To examine expression levels of CREBZF mRNA in various tissues, we conducted RT-PCR and qRT-PCR using respective cDNA from 6-weeks old mice organs with designed mouse CREBZF primers as described. The CREBZF transcript was highly expressed in testis than other tissues in adult mice (Fig. 1A and 1B). These results showed that CREBZF may have an important role in testis for reproduction.
To evaluate expression patterns of CREBZF in the seminiferous tubule, immunofluorescence was performed using anti-CREBZF with anti-PLZF, a marker of spermatogonia, anti-SCP3, a marker of spermatocyte, anti-DDX4, a marker of germ cells, anti-PNA, a marker of spermatid, and anti-GATA4, a marker of sertoli cells for double staining. The results showed that CREBZF was not expressed on spermatogonia (Fig. 2A), whereas highly expressed on meiotic reproductive cells (Fig. 2C), such as spermatocyte (Fig. 2B) and spermatid (Fig. 2D). Taken together, these results indicate that CREBZF is specifically expressed on the germ cells progressing to meiosis, but less expression in spermatogonia and Sertoli cells.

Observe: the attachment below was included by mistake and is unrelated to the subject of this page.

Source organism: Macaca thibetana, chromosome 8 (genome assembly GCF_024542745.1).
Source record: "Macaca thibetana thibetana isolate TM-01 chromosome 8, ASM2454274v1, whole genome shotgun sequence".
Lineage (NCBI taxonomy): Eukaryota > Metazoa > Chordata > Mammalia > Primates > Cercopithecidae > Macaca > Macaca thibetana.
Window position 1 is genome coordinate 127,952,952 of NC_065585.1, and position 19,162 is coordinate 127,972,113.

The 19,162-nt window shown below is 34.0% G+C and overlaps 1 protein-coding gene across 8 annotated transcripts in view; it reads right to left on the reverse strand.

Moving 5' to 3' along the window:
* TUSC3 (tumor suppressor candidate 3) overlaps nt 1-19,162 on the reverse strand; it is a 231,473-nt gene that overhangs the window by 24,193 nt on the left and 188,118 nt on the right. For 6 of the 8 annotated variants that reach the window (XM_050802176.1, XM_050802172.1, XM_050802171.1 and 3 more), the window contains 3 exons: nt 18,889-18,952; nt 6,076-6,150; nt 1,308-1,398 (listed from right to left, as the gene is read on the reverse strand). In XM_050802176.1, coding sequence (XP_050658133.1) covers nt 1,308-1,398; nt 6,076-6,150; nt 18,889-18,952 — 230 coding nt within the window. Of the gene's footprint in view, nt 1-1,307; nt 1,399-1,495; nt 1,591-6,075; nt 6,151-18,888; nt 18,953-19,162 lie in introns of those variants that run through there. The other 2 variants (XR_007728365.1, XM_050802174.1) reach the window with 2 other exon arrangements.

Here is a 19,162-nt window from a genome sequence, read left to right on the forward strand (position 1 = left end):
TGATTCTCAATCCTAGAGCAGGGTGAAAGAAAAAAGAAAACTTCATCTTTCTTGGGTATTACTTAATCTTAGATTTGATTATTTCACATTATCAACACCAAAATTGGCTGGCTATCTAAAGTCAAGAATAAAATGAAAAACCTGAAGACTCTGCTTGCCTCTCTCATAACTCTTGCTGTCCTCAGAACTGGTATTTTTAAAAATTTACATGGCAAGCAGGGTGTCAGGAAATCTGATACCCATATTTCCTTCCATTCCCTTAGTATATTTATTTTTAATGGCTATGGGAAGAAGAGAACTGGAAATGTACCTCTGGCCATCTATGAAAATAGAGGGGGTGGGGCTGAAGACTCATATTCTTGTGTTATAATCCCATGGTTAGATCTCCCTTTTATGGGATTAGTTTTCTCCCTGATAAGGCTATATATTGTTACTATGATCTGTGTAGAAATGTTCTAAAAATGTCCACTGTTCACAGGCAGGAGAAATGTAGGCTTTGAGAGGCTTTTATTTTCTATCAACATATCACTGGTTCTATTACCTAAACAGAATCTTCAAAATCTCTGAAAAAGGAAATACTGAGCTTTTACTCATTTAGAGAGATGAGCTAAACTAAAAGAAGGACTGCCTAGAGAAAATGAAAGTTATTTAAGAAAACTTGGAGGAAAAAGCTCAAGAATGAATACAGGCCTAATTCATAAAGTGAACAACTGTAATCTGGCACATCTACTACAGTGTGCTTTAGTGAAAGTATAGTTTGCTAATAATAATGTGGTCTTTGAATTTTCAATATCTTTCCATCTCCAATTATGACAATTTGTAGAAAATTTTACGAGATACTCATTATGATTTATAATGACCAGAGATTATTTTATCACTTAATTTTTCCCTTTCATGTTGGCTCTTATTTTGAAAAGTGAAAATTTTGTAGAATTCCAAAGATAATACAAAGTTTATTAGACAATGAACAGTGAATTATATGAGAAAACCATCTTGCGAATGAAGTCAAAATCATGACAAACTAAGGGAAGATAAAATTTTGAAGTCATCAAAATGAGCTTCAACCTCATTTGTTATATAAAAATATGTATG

To investigate whether CREBZF is changed during development of testis, we examined the mRNA expression of CREBZF in PD 7, PD 14, PD 21, and PD 42 mouse testis. RT-PCR and qRT-PCR showed CREBZF transcript gradually elevated during postnatal development. Especially, that result indicated that the expression of CREBZF transcript dramatically increased from PD 21 (Fig. 3A, B). To further confirm the location of CREBZF in seminiferous tubule, double staining of immunofluorescence was performed using GATA4 and SCP3. The confocal imaging analysis identified that CREBZF protein was no expressed until PD 14, and dramatically increased from PD 21. However, GATA4 was highly expressed on the whole cells of testes in PD 7 and gradually decreased during spermatogenesis (Fig. 4A). Expression of SCP3 was initiated in PD 10 and highly expressed in whole meiotic cells, whereas expression of CREBZF was initiated in PD 21 (Fig. 4B). These results indicated that CREBZF expression is closely related to meiosis during spermatogenesis.
In this study, CREBZF was highly expressed in testis and specifically located on germ cells of seminiferous tubule in mouse testis. There was no expression of CREBZF in new born mouse testis. During postnatal development, the expression of CREBZF increased significantly. In adult mouse, expression of CREBZF was low in spermatogonia and Sertoli cells but strong in spermatocyte and spermatid. Especially, CREBZF showed strong expression only in certain cells of spermatocytes. Therefore, it is expected that CREBZF may play an important role in spermatogenesis.